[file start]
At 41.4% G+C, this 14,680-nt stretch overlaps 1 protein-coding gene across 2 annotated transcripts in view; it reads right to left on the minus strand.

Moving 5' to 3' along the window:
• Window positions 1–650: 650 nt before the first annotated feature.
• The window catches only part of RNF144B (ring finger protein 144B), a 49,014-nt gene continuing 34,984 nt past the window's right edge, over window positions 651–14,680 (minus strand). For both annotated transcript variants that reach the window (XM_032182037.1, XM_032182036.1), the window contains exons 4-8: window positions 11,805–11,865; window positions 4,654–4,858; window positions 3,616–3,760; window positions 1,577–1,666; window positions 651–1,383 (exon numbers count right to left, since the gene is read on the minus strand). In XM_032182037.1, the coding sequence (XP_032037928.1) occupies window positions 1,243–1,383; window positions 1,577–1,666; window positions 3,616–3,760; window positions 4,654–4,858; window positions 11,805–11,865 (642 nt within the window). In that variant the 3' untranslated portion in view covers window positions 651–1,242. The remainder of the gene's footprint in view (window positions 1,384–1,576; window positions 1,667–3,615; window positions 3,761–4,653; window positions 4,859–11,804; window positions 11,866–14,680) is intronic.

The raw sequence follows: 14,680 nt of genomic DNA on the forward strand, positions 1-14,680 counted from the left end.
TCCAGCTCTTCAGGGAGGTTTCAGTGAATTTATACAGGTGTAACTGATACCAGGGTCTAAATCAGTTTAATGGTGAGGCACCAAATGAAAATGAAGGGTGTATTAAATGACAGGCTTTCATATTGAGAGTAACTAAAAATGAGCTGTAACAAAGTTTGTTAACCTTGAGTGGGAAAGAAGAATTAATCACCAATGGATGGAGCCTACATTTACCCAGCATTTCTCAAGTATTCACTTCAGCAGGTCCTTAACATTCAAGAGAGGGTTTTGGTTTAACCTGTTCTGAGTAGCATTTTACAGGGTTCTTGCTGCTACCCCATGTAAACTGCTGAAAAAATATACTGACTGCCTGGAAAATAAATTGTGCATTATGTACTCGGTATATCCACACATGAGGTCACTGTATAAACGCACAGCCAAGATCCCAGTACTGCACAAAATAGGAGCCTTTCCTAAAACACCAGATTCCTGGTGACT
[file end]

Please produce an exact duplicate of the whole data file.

At 41.4% G+C, this 14,680-nt stretch overlaps 1 protein-coding gene across 2 annotated transcripts in view; it reads right to left on the minus strand.

Moving 5' to 3' along the window:
• Window positions 1–650: 650 nt before the first annotated feature.
• The window catches only part of RNF144B (ring finger protein 144B), a 49,014-nt gene continuing 34,984 nt past the window's right edge, over window positions 651–14,680 (minus strand). For both annotated transcript variants that reach the window (XM_032182037.1, XM_032182036.1), the window contains exons 4-8: window positions 11,805–11,865; window positions 4,654–4,858; window positions 3,616–3,760; window positions 1,577–1,666; window positions 651–1,383 (exon numbers count right to left, since the gene is read on the minus strand). In XM_032182037.1, the coding sequence (XP_032037928.1) occupies window positions 1,243–1,383; window positions 1,577–1,666; window positions 3,616–3,760; window positions 4,654–4,858; window positions 11,805–11,865 (642 nt within the window). In that variant the 3' untranslated portion in view covers window positions 651–1,242. The remainder of the gene's footprint in view (window positions 1,384–1,576; window positions 1,667–3,615; window positions 3,761–4,653; window positions 4,859–11,804; window positions 11,866–14,680) is intronic.

The raw sequence follows: 14,680 nt of genomic DNA on the forward strand, positions 1-14,680 counted from the left end.
TCCAGCTCTTCAGGGAGGTTTCAGTGAATTTATACAGGTGTAACTGATACCAGGGTCTAAATCAGTTTAATGGTGAGGCACCAAATGAAAATGAAGGGTGTATTAAATGACAGGCTTTCATATTGAGAGTAACTAAAAATGAGCTGTAACAAAGTTTGTTAACCTTGAGTGGGAAAGAAGAATTAATCACCAATGGATGGAGCCTACATTTACCCAGCATTTCTCAAGTATTCACTTCAGCAGGTCCTTAACATTCAAGAGAGGGTTTTGGTTTAACCTGTTCTGAGTAGCATTTTACAGGGTTCTTGCTGCTACCCCATGTAAACTGCTGAAAAAATATACTGACTGCCTGGAAAATAAATTGTGCATTATGTACTCGGTATATCCACACATGAGGTCACTGTATAAACGCACAGCCAAGATCCCAGTACTGCACAAAATAGGAGCCTTTCCTAAAACACCAGATTCCTGGTGACT